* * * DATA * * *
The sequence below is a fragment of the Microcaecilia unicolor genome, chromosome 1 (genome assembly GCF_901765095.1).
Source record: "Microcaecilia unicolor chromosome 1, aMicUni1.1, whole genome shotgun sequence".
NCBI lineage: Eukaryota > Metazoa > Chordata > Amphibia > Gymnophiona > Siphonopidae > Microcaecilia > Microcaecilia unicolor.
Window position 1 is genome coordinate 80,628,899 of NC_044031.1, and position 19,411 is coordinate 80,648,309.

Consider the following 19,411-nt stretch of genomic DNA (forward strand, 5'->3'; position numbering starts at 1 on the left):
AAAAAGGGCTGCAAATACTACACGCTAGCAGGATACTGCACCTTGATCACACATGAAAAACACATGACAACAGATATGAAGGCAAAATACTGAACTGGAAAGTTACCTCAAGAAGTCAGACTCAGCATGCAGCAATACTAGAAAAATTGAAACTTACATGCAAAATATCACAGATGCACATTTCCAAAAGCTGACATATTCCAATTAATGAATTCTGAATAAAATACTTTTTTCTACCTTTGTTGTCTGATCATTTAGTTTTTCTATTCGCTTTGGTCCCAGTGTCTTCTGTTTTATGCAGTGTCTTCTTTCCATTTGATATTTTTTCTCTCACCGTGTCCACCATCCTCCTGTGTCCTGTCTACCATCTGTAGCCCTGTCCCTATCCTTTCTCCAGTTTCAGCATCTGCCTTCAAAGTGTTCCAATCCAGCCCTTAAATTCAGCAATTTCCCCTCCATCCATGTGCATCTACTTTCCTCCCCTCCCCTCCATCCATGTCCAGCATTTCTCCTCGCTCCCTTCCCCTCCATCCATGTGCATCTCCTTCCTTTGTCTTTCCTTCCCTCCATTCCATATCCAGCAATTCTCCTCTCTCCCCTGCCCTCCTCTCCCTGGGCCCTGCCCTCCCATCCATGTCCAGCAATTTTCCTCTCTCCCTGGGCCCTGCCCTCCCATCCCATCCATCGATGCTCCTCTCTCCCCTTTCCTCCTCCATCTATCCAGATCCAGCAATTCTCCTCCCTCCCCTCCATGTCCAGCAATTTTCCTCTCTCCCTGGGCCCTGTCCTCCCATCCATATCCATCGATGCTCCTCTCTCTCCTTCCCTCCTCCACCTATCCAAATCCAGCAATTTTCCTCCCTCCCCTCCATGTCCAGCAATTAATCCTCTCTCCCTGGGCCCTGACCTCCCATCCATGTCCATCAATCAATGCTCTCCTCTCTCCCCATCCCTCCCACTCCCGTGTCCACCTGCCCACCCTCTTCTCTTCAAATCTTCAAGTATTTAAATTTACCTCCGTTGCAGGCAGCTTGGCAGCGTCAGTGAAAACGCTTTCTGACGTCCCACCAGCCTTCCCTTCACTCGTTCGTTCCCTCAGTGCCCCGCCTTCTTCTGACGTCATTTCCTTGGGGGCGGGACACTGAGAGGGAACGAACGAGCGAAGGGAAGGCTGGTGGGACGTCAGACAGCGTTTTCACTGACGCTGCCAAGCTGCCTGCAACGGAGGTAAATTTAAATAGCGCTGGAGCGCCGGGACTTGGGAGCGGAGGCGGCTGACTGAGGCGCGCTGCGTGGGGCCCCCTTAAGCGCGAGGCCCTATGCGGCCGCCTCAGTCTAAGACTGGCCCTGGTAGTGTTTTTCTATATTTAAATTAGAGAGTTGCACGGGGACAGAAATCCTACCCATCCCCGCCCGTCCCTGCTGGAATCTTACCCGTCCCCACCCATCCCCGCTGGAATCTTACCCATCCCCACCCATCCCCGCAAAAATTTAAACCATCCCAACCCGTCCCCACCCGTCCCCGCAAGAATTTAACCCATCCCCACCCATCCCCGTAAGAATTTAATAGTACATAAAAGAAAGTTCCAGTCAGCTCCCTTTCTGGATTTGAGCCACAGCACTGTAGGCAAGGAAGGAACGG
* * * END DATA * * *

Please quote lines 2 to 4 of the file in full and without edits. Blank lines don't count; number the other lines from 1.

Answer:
Source record: "Microcaecilia unicolor chromosome 1, aMicUni1.1, whole genome shotgun sequence".
NCBI lineage: Eukaryota > Metazoa > Chordata > Amphibia > Gymnophiona > Siphonopidae > Microcaecilia > Microcaecilia unicolor.
Window position 1 is genome coordinate 80,628,899 of NC_044031.1, and position 19,411 is coordinate 80,648,309.